We were sitting in the Horizon Club, easing ourselves into the atmosphere of soft armchairs, quiet conversation, tinkling glasses and attentive waitresses. The Shangri-La had once been a government-run hotel called Qutab, which had been sold off as part of India’s ongoing “divestment” process. It had been rebranded since then, and through its windows Delhi looked nothing like the place I knew. It appeared instead as a vaguely futuristic city, a settlement on a distant planet where human ingenuity had created a lush green canopy of trees, broken up occasionally by the monolith of a government building or the tower of a luxury hotel. I almost expected, when looking up, to see a faintly visible glass dome that kept the oxygen in, as if the city I was looking at was artificial, its comfort and organization disguising the fact that it was at war with a harsh alien environment.

An Indian man with an American accent came over to say hello to the arms dealer. When he left, the arms dealer turned to me and said, “That was Boeing.”


“All the way from headquarters at Seattle.”

“To sell commercial aircraft?” I said, somewhat confused.

“No, no, defense stuff. Boeing does lots of defense. Missiles, drones.”

He gave me a list of all the arms companies that were in Delhi: General Dynamics, Boeing, Northrop Grumman. Some had offices in Hotel Shangri-La, while others had suites at Le Méridien, another luxury hotel nearby—all of them wanted physical proximity to the politicians, bureaucrats, businessmen and defense officials with whom they carried out their expensive trade.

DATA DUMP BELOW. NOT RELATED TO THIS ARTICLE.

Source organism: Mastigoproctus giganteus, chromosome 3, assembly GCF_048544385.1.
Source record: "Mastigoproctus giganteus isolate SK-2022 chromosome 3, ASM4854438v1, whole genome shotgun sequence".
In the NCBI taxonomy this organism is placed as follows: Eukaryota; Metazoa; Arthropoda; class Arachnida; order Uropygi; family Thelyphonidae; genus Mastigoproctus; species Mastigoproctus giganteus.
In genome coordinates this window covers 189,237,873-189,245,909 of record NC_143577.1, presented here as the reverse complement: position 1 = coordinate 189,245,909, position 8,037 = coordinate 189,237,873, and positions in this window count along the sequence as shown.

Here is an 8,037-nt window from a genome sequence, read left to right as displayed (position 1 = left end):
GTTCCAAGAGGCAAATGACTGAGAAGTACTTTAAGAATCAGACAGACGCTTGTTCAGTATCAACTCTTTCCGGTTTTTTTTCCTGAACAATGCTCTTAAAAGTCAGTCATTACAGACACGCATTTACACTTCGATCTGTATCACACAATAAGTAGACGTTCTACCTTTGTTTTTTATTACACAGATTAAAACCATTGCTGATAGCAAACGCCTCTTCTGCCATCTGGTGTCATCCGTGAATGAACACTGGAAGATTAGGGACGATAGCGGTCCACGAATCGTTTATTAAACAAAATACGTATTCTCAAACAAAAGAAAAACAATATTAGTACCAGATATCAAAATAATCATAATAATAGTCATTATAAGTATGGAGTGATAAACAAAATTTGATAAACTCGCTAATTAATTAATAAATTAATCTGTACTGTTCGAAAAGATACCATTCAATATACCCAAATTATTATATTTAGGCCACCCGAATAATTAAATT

The arms dealer took me to see his office. It was a small but luxurious space, with a sitting area that showed us the same futuristic view of Delhi—all trees, neon lights and granite buildings.

“I’m thinking of writing a book,” the arms dealer said. “Wouldn’t it be nice to sit here, with this view, and write a book?” “Yes,” I said, looking at his desk and at the files arranged neatly around the computer and fax machine. I wondered if there was a stray document lying around that I could steal. I had no idea what I would do with such a document, but it felt like that was what the script demanded.

“If I can’t write a book here, with this view and all this nice stuff, then I wouldn’t be able to write a book anywhere,” the arms dealer said. I was examining a low shelf in front of his desk. There were small models resting on it, looking like toys and making me think momentarily of my son. But these weren’t toys. They were scaled-down versions of the products the arms dealer sold. There was an armored personnel carrier and a battle tank, both of them sand-colored, as if to suggest that their theater of operation would be a desert. There was a strange-looking ship too, and Samrat asked the dealer, “What’s that?”

“A littoral combat ship,” the dealer said, dragging out the t’s. He led Samrat and me back to the lounge, pressing us to stay for dinner. When we declined because we had another engagement, he was insistent that we meet again. Then he remembered the reason I had come. He called over a tall Sikh who was in charge of the club lounge.

“What was the name of that girl who used to work here? The one from Manipur?”

“The girl from F&B?” the Sikh said. “Esther.”

“Can you get me her cell number?”

The Sikh came back with the number written on a piece of hotel stationery. The arms dealer called, chatted for a while and then handed me the phone. If Esther was surprised, she didn’t show it, and we made plans to meet on Saturday afternoon at the “McD” on Janpath. I said goodbye to the arms dealer and wished him a good trip to Dhaka.

“Do you sell to Bangladesh as well?” I asked.

“I sell to everyone on the subcontinent,” he said. “It’s business.”